Photoreceptors are the first-order neurons of the visual pathway, converting light into electrical signals. Rods and cones are the two main types of photoreceptors in the mammalian retina. Rods are specialized for sensitivity at the expense of resolution and are responsible for vision in dimly lit conditions. Cones are responsible for high acuity central vision and colour vision. Many human retinal diseases are characterized by a progressive loss of photoreceptors. Photoreceptors consist of four primary regions: outer segments, inner segments, cell bodies and synaptic terminals. Photoreceptors consume large amounts of energy, and therefore, energy metabolism may be a critical juncture that links photoreceptor function and survival. Cones require more energy than rods, and cone degeneration is the main cause of clinically significant vision loss in retinal diseases. Photoreceptor segments are capable of utilizing various energy substrates, including glucose, to meet their large energy demands. The pathways by which photoreceptor segments meet their energy demands remain incompletely understood. Improvements in the understanding of glucose metabolism in photoreceptor segments may provide insight into the reasons why photoreceptors degenerate due to energy failure. This may, in turn, assist in developing bio-energetic therapies aimed at protecting photoreceptors.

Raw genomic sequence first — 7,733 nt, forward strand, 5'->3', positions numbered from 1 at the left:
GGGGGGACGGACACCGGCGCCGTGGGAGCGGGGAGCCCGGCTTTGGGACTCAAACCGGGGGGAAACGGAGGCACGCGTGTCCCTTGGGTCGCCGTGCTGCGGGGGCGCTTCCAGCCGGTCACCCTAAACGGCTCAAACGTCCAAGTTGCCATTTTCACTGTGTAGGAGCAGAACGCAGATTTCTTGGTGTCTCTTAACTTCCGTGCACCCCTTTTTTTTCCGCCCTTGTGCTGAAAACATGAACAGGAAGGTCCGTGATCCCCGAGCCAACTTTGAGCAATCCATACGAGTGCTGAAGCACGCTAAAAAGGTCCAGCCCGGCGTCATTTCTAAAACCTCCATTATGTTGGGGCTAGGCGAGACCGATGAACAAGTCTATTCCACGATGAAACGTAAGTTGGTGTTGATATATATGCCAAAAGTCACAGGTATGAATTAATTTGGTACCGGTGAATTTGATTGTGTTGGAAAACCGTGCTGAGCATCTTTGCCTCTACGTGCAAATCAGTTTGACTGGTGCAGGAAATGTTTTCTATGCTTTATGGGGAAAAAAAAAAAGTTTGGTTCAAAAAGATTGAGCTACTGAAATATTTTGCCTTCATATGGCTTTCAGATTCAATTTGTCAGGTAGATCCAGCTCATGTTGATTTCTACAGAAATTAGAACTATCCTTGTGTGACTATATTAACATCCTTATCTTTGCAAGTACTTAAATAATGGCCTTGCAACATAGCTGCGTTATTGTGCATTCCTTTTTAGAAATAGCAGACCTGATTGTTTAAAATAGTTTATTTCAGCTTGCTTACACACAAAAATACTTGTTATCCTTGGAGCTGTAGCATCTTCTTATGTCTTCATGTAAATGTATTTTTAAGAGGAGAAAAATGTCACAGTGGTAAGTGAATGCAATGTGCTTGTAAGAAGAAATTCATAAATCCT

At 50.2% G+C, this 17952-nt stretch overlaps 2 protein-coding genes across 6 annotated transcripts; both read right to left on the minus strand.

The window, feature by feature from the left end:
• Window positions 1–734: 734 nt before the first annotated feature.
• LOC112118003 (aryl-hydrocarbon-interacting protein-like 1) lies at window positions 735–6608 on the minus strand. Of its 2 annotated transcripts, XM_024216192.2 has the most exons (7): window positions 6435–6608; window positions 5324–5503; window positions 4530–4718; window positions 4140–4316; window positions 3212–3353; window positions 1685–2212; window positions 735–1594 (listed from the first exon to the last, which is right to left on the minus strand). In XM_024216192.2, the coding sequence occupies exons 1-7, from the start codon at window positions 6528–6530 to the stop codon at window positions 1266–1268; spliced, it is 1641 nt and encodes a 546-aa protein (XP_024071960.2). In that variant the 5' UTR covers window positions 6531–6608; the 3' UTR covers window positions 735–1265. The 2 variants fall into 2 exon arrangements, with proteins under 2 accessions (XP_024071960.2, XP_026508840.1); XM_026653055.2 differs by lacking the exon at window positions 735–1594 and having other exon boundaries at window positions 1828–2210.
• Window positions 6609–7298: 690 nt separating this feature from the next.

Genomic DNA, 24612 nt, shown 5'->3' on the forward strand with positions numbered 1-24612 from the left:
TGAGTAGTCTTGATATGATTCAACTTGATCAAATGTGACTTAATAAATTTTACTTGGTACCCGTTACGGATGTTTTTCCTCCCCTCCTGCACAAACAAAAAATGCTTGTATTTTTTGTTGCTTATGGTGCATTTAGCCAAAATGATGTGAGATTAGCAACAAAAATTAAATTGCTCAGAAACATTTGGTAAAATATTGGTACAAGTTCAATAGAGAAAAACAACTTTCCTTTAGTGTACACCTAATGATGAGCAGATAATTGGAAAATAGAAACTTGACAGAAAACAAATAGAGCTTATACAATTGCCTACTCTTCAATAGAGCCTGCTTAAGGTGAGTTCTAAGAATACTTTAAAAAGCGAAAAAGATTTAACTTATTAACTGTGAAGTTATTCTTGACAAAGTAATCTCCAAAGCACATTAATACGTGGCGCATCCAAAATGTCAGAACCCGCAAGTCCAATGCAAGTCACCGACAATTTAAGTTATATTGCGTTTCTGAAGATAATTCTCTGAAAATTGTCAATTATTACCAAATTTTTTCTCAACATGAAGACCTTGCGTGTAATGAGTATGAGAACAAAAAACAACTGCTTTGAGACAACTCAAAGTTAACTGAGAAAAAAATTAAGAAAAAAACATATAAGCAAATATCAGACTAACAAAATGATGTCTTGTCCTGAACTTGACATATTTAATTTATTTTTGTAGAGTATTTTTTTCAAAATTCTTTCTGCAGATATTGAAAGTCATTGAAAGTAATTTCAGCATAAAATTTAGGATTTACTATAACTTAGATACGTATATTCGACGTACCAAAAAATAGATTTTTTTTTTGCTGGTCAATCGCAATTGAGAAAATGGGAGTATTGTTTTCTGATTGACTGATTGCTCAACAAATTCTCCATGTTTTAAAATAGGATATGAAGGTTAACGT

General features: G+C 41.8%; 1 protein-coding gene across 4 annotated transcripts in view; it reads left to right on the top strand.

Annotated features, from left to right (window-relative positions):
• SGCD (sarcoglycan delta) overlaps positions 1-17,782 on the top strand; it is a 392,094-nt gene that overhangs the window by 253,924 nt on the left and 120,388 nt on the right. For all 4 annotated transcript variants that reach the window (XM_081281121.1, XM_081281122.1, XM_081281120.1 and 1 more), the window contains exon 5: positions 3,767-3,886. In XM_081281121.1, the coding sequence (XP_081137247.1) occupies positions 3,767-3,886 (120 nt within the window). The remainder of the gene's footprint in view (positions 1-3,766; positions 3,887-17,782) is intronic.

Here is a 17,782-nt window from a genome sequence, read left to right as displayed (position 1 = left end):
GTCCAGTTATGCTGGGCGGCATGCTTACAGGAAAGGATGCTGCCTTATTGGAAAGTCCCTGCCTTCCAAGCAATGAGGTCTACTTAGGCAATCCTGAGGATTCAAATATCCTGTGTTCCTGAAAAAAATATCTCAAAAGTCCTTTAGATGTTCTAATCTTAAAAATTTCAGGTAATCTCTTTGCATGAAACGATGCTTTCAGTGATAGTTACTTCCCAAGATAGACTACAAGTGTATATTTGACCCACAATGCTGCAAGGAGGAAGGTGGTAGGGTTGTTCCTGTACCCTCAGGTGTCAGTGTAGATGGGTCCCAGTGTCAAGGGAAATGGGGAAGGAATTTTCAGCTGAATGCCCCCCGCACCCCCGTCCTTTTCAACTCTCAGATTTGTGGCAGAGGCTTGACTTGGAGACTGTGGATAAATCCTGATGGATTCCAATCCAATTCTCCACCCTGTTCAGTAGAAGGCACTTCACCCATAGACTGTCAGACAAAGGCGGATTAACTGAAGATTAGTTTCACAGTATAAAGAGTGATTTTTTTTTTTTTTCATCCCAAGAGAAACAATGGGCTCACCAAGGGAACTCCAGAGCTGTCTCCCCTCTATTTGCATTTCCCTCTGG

Keywords: cones; glucose; metabolism; photoreceptor; rods.
© 2017 Royal Australian and New Zealand College of Ophthalmologists.